Spartan head coach Rick Comley commented on how well a tournament like the GLI prepares his team for success later in the season. "It helps a lot," said Comley. "Any time you mix a tough conference schedule with good nonconference play, your kids are going to be battle-tested. I think that helped us as we got into our league playoffs last year, and in the NCAAs with a big win over New Hampshire. You can trace those right back to the tough games that you play during the year."

Looking for a tournament that's a little less glamorous but still high-octane? Then check out this season's Ohio Hockey Classic or Badger Showdown. Both tournaments feature a top five squad and teams looking to emerge this season as the surprises of the year. Pay extra attention to the Providence vs. Wisconsin matchup in the Badger Showdown, which could be the Friars' best chance to display if they are the real deal.

10. What impact will the new NCAA tournament criteria have?

To first address this question, the new changes must be understood, and like anything in the college hockey world of PairWise rankings, that's not always the most straightforward task. The most notable amendment to the rules is the change in the RPI formula and its overall weight. The RPI value was - and still is - comprised of one team's winning percentage, their opponents' winning percentage, and their opponents' opponents' winning percentage. The change, however, places much more emphasis on a team's opponents' strength of schedule by decreasing the weight given to the opponents' winning percentage and increasing the weight given to the opponents' opponents' winning percentage. We know - it's a mouthful.

According to the higher-ups, this alleged improvement will prevent the negative-impact scenario (whereby a team's RPI could decrease even after a win against a poorly-ranked team) and will help teams plan a better set of non-conference games. If a win has the effect of lowering a team's RPI, it simply will not be entered into the formula.

In short, the changes look to do one clear-cut thing to the NCAA tournament selection process: switch one problem for another. While the effort to fix a faulty system is applauded, the changes ultimately do little to solve the bigger problem. The NCAA selection process is flawed, and fatally so. And the only way to cure it may be a complete overhaul and the implanting of an entirely new way of approaching the tournament selection. Until then, the NCAA tournament criteria will continue to have its detractors. The impact of these changes will be minimal and overstated if anything. Like any college hockey season, there will be several teams staying home when they honestly feel like they should be skating at the end of March. If anything, these changes may muddy an already cloudy picture.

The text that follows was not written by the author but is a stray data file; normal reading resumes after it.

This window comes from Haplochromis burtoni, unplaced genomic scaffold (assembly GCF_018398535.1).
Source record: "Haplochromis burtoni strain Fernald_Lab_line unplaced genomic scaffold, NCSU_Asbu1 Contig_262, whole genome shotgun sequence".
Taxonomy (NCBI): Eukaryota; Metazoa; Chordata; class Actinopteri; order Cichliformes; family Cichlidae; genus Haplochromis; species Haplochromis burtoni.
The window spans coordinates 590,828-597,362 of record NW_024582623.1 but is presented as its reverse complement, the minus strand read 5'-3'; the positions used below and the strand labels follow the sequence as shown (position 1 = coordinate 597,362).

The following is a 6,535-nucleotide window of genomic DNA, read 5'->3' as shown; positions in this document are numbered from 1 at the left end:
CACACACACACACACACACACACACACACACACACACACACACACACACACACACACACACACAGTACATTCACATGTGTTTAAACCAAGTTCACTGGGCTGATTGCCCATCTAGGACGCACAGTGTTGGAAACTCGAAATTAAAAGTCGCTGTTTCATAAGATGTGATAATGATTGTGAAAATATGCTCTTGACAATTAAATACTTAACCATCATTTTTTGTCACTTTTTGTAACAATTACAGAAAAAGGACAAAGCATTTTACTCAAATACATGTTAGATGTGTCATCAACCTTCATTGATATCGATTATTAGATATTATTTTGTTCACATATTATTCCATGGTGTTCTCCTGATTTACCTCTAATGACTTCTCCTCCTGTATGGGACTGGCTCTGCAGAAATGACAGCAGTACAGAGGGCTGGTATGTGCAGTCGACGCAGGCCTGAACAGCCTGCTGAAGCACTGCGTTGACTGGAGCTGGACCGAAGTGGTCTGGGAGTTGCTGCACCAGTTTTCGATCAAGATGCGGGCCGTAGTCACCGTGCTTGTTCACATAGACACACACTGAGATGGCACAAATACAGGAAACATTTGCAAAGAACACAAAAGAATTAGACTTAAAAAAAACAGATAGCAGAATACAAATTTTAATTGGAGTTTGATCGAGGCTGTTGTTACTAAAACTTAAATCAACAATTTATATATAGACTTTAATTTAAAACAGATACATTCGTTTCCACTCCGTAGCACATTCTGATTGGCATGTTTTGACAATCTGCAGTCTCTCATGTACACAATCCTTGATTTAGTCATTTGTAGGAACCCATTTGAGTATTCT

11. And finally... Will Wisconsin repeat?

The easy answer would be an unequivocal yes. But, then again, what fun would that be?

If last season's NCAA tournament proved anything, it's that nothing in college hockey is predictable. An impressive victory by Holy Cross over Minnesota proved that nothing is a sure bet come playoff time. Still, there is history to be observed. Before Wisconsin's triumph last season, the NCAA Championship was claimed by two repeat offenders back-to-back, Minnesota and Denver. More importantly, both had a similar identity to this year's Wisconsin team. Great coach? Check. Well-balanced offense? Check. Solid defense? Check. Oh and don't forget this little tidbit: the Badgers have the best goaltender in college hockey in Brian Elliot.

But why might the Badgers NOT be the odds-on-favorite to win it again?

Well, first of all, this isn't 2004 anymore. The competition among the six leagues is vastly superior to what it was previously, and more importantly, there are no longer any easy wins in the NCAA tournament. With the emergence of quality teams in Atlantic Hockey and the CHA, elite squads can no longer expect to waltz through the opening round. The increased overall talent level means that the big guys like Michigan and Boston University will have few 'easy wins' on the regular season schedule.

And Wisconsin will face the same situation. Those once automatic weekends will now become more difficult and will place added pressure on the defending champs. Oh, and did we mention that the Badgers will have one heck of a big target on their backs? With an extremely difficult schedule that features weekend slates against familiar foes North Dakota, Minnesota and Denver - as well as a pair against Boston College, in a rematch of the national title game - don't expect this attempted return to the promised land to necessarily go smoothly. We'll find out the answer in St. Louis in April, but whatever happens, it's going to be fun to watch.